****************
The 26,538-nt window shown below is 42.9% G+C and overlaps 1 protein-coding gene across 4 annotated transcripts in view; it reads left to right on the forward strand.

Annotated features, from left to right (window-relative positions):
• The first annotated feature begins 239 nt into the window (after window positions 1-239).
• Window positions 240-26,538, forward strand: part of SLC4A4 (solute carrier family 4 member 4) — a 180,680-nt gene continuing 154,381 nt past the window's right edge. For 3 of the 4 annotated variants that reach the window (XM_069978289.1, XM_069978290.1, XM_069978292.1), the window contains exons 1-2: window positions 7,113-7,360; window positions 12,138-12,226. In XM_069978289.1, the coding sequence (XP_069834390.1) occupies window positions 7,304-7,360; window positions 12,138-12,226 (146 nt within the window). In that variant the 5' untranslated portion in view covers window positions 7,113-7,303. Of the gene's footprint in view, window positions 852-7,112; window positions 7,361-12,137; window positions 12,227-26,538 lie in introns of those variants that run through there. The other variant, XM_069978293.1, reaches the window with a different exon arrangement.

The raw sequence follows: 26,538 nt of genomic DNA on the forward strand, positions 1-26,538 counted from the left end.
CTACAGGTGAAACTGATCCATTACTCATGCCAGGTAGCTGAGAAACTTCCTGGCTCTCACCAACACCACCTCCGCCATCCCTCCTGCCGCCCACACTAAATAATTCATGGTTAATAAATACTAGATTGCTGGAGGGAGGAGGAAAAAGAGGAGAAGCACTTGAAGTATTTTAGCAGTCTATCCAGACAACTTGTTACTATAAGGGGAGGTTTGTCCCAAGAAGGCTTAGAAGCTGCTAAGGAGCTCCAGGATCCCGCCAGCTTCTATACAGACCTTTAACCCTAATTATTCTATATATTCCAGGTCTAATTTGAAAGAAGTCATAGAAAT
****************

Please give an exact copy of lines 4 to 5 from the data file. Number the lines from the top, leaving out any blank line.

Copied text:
• Window positions 240-26,538, forward strand: part of SLC4A4 (solute carrier family 4 member 4) — a 180,680-nt gene continuing 154,381 nt past the window's right edge. For 3 of the 4 annotated variants that reach the window (XM_069978289.1, XM_069978290.1, XM_069978292.1), the window contains exons 1-2: window positions 7,113-7,360; window positions 12,138-12,226. In XM_069978289.1, the coding sequence (XP_069834390.1) occupies window positions 7,304-7,360; window positions 12,138-12,226 (146 nt within the window). In that variant the 5' untranslated portion in view covers window positions 7,113-7,303. Of the gene's footprint in view, window positions 852-7,112; window positions 7,361-12,137; window positions 12,227-26,538 lie in introns of those variants that run through there. The other variant, XM_069978293.1, reaches the window with a different exon arrangement.

The raw sequence follows: 26,538 nt of genomic DNA on the forward strand, positions 1-26,538 counted from the left end.